Ghost Hunter

—at the Rutland Prison Camp Ruins

We ask questions of grass, 
darkness, an owl’s screech.
As for the dead, they don’t
comment, forward all inquiries
to the stones that aren’t
there. Graves unmarked,
lives nameless, crimes
forgotten or erased
off the spirit maps
we’ve shoved into back pockets
of skepticism. Someone
wants to know if they’re at last
at peace, if they’ve found
redemption or remorse,  
if the stopped voices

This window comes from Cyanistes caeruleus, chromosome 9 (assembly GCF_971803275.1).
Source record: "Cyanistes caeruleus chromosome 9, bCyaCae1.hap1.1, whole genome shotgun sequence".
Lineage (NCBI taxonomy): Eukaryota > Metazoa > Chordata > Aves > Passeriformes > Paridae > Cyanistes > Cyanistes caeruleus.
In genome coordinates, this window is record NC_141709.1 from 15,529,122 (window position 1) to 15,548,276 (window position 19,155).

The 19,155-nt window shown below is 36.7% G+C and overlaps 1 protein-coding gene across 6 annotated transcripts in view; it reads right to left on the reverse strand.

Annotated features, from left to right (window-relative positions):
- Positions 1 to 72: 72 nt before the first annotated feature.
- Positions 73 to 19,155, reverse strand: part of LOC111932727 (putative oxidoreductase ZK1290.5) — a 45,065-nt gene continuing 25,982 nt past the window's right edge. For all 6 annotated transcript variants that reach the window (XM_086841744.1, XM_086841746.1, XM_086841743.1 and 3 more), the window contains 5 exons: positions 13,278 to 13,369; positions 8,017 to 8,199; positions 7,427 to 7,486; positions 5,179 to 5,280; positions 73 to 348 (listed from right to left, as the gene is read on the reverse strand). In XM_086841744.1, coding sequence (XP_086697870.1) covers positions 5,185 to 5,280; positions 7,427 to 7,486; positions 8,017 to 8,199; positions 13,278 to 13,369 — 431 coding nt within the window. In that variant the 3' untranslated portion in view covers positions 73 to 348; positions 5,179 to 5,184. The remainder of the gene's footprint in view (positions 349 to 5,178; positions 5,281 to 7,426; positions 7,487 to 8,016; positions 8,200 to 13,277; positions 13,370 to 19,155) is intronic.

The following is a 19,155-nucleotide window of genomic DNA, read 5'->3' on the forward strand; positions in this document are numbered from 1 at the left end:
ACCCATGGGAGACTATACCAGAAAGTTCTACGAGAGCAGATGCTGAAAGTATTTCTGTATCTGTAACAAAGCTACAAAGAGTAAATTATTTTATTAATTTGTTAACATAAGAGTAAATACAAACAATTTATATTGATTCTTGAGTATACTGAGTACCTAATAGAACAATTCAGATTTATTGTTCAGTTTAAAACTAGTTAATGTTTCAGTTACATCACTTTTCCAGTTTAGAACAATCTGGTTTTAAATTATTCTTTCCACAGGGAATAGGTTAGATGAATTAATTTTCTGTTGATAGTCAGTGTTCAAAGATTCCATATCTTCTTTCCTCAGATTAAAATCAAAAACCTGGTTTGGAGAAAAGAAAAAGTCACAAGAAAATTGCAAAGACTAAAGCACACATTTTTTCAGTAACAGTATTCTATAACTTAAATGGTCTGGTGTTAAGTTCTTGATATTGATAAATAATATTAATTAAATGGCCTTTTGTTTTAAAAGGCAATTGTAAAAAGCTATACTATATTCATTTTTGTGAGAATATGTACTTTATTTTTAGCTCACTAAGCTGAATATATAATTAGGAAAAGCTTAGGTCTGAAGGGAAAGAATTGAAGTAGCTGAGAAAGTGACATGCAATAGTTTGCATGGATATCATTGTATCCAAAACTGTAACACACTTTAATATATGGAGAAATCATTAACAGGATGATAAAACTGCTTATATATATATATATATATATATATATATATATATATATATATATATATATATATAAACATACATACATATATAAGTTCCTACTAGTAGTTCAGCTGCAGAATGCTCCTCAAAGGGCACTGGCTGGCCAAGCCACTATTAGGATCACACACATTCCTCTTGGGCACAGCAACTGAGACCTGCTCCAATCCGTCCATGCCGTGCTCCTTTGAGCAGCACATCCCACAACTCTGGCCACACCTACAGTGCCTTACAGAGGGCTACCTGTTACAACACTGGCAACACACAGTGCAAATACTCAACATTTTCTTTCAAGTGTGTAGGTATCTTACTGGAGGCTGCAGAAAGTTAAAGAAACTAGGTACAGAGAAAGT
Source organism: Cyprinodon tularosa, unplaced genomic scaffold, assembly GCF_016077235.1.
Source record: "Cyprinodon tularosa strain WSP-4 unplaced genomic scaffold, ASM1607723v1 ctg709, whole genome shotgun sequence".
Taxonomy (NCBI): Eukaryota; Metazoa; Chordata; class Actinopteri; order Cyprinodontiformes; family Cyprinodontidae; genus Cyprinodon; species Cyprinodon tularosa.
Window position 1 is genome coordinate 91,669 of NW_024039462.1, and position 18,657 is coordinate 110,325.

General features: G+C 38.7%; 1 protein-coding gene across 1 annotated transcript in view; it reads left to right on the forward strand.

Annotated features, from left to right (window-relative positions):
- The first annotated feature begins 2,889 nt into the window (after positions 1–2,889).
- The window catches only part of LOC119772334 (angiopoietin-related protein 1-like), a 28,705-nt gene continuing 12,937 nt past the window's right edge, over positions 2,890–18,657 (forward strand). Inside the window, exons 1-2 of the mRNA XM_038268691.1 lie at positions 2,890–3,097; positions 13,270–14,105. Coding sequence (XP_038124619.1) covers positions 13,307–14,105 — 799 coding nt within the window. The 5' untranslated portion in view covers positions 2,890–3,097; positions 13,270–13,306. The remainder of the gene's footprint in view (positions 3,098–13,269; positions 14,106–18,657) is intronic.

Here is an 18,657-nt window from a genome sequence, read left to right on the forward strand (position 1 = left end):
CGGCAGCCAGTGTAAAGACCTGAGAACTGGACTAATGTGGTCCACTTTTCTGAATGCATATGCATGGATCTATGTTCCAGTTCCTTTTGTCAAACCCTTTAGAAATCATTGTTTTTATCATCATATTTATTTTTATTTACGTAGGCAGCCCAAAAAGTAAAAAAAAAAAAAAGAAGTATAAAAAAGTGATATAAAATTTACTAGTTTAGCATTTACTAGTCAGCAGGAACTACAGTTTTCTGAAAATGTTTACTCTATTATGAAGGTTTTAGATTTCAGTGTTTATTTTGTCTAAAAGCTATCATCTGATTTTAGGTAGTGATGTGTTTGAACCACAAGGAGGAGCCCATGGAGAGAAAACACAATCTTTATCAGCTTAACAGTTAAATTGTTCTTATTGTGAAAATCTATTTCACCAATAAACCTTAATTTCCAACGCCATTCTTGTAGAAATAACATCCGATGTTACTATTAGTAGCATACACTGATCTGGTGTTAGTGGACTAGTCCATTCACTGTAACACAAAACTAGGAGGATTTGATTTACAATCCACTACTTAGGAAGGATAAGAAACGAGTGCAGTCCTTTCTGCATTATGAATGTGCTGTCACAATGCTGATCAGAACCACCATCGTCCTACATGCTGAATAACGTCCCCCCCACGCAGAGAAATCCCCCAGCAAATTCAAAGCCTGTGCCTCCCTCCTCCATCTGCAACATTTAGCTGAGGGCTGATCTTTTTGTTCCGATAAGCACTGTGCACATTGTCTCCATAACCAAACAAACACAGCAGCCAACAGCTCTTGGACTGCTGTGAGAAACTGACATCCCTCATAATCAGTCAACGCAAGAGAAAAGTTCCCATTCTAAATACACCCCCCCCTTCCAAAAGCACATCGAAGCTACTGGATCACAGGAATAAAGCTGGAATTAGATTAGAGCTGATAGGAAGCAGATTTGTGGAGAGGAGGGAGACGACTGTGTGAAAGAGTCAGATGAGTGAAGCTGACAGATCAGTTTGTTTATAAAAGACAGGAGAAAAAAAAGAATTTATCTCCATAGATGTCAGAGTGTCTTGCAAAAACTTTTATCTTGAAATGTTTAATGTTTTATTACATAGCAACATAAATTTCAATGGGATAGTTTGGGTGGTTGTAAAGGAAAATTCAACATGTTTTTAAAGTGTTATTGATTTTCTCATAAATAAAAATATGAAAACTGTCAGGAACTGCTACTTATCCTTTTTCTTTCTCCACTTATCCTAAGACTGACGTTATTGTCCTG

floated up from dried flowers
and coaxed them at last
toward understanding or maybe
just memory, just that.

The bones have nothing to tell us.
Our recorders go on fingerprinting silence, 
its whorls and loops
to be analyzed at a later time.
In the clearing the moon bleaches absence.


Lori Lamothe has published two poetry collections, Happily and Trace Elements, as well as a few chapbooks, most recently Ouija in Suburbia with dancing girl press. She lives in New England with her daughter and a Siberian husky born on Halloween.